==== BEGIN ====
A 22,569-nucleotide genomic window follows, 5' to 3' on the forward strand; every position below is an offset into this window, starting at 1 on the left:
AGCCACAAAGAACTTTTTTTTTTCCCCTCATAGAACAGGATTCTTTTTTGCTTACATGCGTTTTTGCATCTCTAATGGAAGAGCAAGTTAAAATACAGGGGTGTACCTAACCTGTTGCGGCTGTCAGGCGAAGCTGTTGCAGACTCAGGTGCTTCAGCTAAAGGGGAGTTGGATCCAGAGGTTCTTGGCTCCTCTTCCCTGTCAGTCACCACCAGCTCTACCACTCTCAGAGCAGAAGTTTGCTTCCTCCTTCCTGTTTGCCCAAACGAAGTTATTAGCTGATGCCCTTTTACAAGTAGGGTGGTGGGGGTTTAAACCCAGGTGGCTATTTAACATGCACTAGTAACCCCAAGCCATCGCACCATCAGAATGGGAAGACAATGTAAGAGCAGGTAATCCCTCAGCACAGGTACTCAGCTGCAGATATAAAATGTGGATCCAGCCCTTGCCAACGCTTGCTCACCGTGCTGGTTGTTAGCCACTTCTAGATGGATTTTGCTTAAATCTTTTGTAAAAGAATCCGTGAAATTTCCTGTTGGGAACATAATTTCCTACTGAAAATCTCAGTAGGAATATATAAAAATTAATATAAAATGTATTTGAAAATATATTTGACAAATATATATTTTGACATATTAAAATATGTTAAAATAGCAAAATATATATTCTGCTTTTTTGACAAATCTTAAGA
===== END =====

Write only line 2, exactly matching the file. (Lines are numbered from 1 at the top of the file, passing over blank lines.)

AGCCACAAAGAACTTTTTTTTTTCCCCTCATAGAACAGGATTCTTTTTTGCTTACATGCGTTTTTGCATCTCTAATGGAAGAGCAAGTTAAAATACAGGGGTGTACCTAACCTGTTGCGGCTGTCAGGCGAAGCTGTTGCAGACTCAGGTGCTTCAGCTAAAGGGGAGTTGGATCCAGAGGTTCTTGGCTCCTCTTCCCTGTCAGTCACCACCAGCTCTACCACTCTCAGAGCAGAAGTTTGCTTCCTCCTTCCTGTTTGCCCAAACGAAGTTATTAGCTGATGCCCTTTTACAAGTAGGGTGGTGGGGGTTTAAACCCAGGTGGCTATTTAACATGCACTAGTAACCCCAAGCCATCGCACCATCAGAATGGGAAGACAATGTAAGAGCAGGTAATCCCTCAGCACAGGTACTCAGCTGCAGATATAAAATGTGGATCCAGCCCTTGCCAACGCTTGCTCACCGTGCTGGTTGTTAGCCACTTCTAGATGGATTTTGCTTAAATCTTTTGTAAAAGAATCCGTGAAATTTCCTGTTGGGAACATAATTTCCTACTGAAAATCTCAGTAGGAATATATAAAAATTAATATAAAATGTATTTGAAAATATATTTGACAAATATATATTTTGACATATTAAAATATGTTAAAATAGCAAAATATATATTCTGCTTTTTTGACAAATCTTAAGA